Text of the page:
GREENVILLE — At Wayne Healthcare, all of the surgeons are female. This is a far cry from most hospitals in the United States.
According to the American Association of Medical Colleges, women make up less than 25 percent of the 10 surgical specialties.
Wayne HealthCare general surgeons Dr. Kara Schultz, Dr. Stephanie Buchanan and Dr. Alisha Reiss are going against the national statistics.
Dr. Reiss, who is also president of the medical staff and medical director of oncology services at Wayne HealthCare, as well as an Arcanum native, said it’s necessary for patients to see themselves in their doctors.
“I think it’s important for our patients to have physicians that look like them and who are like them,” she said. “It’s important for some people to have a female surgeon. It’s nice that we can be part of that representation.”
The low number of female surgeons in America can be attributed to multiple causes; one being a lack of mentors.
Dr. Reiss said because historically there aren’t a lot of women surgeons, there aren’t a lot of examples for female surgical residents to look to for guidance or to relate to while training.
“You’re a medical student and you’re on rotations but you just don’t see other women in the field or other women that are raising a family, or breastfeeding at work, or anything that might be important to you, you just don’t see that,” Dr. Reiss said. “I think a lack of role models plays into it too, when you see someone else who does something, you think, ‘Oh, I can do it too.’”
In addition to a lack of role models, women are often widely discouraged from pursuing careers in surgery.
Dr. Reiss acknowledged the outdated assumption that women can’t balance a surgeon’s work-load as a mother and wife.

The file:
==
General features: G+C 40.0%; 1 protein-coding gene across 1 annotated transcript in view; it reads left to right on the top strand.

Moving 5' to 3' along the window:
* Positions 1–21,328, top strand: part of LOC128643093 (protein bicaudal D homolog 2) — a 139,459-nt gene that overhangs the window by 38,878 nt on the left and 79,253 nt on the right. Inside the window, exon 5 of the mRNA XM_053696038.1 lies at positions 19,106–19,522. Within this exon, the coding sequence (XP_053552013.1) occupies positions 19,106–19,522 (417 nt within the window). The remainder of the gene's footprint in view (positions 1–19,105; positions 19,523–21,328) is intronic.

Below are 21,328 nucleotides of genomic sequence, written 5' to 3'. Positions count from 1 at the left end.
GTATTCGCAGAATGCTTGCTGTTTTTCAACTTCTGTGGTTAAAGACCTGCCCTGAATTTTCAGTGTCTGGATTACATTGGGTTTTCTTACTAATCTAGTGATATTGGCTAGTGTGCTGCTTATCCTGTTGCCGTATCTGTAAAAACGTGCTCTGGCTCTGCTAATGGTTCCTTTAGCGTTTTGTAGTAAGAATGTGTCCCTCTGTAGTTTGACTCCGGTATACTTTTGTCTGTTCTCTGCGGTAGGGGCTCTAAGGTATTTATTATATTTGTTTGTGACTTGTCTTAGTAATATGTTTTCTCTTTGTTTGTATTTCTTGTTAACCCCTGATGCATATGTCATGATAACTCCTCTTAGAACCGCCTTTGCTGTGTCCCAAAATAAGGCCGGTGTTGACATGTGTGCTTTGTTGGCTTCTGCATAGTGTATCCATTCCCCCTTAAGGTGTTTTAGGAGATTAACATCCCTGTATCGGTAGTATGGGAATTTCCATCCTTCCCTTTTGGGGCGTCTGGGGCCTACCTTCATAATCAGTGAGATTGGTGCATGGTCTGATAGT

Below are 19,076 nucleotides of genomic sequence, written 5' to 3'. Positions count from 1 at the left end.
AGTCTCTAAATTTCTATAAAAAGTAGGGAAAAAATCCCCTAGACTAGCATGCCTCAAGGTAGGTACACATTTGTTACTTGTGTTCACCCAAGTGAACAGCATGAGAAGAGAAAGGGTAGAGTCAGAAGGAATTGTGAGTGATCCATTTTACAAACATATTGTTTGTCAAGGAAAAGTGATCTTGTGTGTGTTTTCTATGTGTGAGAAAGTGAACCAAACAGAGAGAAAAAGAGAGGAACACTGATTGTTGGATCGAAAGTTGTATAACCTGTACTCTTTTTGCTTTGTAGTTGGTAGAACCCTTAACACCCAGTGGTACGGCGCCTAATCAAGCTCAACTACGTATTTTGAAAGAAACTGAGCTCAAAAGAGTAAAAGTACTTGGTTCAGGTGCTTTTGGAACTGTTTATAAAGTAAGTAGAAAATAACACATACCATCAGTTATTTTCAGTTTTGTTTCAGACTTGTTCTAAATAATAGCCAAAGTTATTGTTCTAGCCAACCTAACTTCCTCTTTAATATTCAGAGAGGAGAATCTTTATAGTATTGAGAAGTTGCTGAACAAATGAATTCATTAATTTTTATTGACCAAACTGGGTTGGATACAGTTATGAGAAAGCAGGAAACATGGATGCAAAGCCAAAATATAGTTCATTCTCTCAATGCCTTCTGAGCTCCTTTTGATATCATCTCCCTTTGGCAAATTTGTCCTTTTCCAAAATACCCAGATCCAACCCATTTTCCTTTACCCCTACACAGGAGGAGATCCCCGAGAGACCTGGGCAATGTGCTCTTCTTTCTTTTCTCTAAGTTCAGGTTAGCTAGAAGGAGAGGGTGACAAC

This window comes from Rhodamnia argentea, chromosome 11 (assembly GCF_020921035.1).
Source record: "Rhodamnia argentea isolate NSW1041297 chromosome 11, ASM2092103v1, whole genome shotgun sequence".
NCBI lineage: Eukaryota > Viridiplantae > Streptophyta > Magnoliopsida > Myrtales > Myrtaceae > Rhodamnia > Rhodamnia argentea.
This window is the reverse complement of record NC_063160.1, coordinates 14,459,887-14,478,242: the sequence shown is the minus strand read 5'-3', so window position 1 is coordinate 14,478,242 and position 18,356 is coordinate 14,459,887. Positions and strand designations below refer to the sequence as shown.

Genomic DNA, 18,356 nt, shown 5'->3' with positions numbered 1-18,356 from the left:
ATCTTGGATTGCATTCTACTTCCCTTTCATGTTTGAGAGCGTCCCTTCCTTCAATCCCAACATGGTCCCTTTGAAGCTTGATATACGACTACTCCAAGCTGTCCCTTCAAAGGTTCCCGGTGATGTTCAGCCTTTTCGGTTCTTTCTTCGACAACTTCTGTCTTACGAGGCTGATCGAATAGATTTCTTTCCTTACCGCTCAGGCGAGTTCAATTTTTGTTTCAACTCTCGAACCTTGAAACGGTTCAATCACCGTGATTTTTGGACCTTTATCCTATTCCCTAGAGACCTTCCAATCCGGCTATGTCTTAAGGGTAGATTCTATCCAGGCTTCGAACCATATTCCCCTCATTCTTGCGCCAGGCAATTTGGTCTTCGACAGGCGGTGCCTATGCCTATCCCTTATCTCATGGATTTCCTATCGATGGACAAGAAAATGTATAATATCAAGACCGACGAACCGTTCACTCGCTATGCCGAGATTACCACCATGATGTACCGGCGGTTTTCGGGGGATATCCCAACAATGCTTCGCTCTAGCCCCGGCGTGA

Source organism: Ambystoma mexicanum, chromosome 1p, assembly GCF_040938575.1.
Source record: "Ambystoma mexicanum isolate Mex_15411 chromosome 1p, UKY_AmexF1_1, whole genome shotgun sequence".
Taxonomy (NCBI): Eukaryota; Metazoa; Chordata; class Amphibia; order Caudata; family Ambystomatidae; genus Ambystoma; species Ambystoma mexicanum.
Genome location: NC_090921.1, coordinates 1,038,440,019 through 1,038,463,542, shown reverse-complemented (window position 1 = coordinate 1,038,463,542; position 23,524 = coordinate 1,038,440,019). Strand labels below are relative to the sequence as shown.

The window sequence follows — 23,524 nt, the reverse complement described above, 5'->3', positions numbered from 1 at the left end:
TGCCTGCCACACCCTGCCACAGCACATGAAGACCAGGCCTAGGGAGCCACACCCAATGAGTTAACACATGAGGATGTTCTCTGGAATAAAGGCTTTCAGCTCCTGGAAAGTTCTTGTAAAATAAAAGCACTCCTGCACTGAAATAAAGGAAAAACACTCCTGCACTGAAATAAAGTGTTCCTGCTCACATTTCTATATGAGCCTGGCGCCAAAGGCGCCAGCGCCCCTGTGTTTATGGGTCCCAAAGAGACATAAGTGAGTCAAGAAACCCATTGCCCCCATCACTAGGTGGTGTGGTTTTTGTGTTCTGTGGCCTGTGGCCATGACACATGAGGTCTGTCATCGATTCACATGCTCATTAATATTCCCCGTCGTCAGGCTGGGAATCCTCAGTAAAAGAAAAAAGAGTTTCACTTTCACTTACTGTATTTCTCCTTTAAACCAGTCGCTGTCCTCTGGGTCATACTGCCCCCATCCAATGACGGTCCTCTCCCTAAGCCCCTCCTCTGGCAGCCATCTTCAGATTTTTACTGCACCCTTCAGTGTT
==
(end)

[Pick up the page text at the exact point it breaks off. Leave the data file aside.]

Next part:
While work-shadowing as a high school student in Darke County, she said she was advised that if she wanted to be a mother, it would be impossible for her to pursue a career in surgery.
“People I worked with were like, ‘Oh, if you want to have a family, don’t go into surgery,’” she said. “I was almost counseled against it from the time I was doing shadowing experiences in high school until now. There was a lot of that. I just pushed past it and said, ‘I’m going to do what I think is important and right for me.’ I definitely did get overtly, ‘You can’t do both, you’ll quit.’”
When women finally do bridge the gender gap and enter surgery, they often face gender discrimination from their peers or their patients. According to a study published in the New England Journal of Medicine, nearly two thirds of female surgeons-in-training experience discrimination.
Dr. Schultz said the sexist microaggressions she’s experienced are always unexpected, but said that she deals with the comments by calling them out.
“It comes in surprising ways,” she said. “Today I was talking to my colleague and he called me, ‘dear.’ It came out of nowhere and I was stunned, and I’ll have to follow up on that. I think facing it, calling them out on it and moving on and not perseverating on it is how I deal with it. I think if you don’t say something, if you don’t call people out or draw attention to it then it’s just going to persist.”